Peter Sabor (ed.), The Court Journals and Letters of Frances Burney, Vol. 1: 1786
pg 52Friday, July 28.
We returned to Windsor at Noon.
Glad was I to return. I had not been comfortable at Kew!—so near to Twickenham—226 so urged to see Miss Cambridge,—so unwilling to refuse,—so impossible to comply!—so sorry, my clearest Susan, to reflect upon <the consideration I had bestowed so long upon a near part, to her, of that family>!—
The Kew life, you will perceive, is very different to the Windsor, having227 no early prayers, the Queen rises later, & as there is no form or ceremony here of any sort, her Dress is plain, & the Hour for the second Toilette228 extremely uncertain.
The Royal family are here always in so very retired a way, that they live as the simplest Country Gentlefolks. The King has not even an Equery with him, nor the Queen any lady to attend her when she goes her airings.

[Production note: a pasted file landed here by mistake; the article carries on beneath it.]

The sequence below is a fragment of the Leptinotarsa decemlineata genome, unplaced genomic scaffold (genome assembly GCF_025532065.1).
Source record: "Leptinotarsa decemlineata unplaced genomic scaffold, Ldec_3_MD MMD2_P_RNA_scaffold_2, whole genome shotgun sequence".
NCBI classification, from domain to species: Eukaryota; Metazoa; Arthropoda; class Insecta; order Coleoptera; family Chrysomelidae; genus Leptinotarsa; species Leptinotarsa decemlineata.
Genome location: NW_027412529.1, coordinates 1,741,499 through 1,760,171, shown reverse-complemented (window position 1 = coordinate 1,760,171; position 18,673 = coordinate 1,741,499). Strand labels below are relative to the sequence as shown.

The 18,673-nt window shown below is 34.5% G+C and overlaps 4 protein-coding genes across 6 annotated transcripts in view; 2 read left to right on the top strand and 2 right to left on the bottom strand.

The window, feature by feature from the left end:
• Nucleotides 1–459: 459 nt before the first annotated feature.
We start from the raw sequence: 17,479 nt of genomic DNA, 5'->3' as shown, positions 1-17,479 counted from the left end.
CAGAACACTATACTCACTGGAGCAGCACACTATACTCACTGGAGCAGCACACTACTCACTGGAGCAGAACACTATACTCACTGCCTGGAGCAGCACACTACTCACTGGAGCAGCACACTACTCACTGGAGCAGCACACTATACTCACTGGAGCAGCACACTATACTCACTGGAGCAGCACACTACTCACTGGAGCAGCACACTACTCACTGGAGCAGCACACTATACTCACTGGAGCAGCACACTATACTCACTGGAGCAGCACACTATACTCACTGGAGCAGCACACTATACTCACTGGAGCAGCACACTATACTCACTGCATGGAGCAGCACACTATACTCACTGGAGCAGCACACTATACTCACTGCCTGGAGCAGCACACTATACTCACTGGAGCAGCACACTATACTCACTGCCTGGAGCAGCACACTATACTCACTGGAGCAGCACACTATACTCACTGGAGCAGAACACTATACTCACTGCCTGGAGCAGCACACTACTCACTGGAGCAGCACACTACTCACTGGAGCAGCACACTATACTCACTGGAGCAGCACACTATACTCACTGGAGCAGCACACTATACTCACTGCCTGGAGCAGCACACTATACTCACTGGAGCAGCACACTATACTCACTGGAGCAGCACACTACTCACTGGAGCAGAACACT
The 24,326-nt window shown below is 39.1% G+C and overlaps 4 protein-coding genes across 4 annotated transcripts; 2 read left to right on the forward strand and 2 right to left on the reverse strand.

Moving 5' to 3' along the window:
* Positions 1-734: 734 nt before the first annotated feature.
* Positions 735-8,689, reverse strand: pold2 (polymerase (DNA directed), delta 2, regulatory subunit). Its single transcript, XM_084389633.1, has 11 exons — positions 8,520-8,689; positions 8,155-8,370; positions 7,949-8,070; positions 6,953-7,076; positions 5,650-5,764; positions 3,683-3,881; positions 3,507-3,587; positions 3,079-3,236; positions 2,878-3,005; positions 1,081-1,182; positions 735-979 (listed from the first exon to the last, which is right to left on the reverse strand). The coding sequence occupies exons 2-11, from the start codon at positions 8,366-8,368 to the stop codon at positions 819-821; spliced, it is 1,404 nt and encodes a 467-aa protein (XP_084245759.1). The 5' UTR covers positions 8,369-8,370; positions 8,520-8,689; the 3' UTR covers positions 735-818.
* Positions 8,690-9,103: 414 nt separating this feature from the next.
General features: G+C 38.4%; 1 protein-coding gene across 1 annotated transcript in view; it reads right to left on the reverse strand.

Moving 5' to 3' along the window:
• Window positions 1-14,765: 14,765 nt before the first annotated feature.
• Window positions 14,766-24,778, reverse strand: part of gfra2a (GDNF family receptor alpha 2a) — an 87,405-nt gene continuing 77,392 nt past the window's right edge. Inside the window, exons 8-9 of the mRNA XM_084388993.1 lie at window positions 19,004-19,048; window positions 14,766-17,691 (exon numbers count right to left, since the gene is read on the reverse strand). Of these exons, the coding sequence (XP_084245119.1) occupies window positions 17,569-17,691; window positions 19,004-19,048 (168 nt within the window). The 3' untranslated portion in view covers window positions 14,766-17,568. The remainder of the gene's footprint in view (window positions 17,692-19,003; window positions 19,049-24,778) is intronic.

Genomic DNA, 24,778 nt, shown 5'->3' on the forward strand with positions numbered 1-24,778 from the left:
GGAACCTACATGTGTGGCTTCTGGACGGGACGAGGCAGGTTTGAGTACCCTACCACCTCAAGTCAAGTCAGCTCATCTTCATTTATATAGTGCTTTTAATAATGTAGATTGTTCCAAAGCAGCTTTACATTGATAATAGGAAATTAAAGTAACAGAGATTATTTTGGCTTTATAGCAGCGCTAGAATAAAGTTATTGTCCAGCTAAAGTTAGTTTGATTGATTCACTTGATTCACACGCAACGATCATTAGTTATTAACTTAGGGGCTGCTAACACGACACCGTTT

Miss Planta belongs here, to our Table; so does any body that comes, as there is no other kept.
There is no excuse for parting after dinner, & therefore I live unremittingly with Mrs. Schwellenberg after the Morning.
It is a still greater difficulty to see company here than at Windsor, for as my apartments are up stairs, there is a greater danger of encountering some of the Royal family: & I find all the Household are more delicate in inviting or admitting any friends here than else-where, on account of the very easy & unreserved way in which the family live, running about from one end of the House to the other, without precaution or care.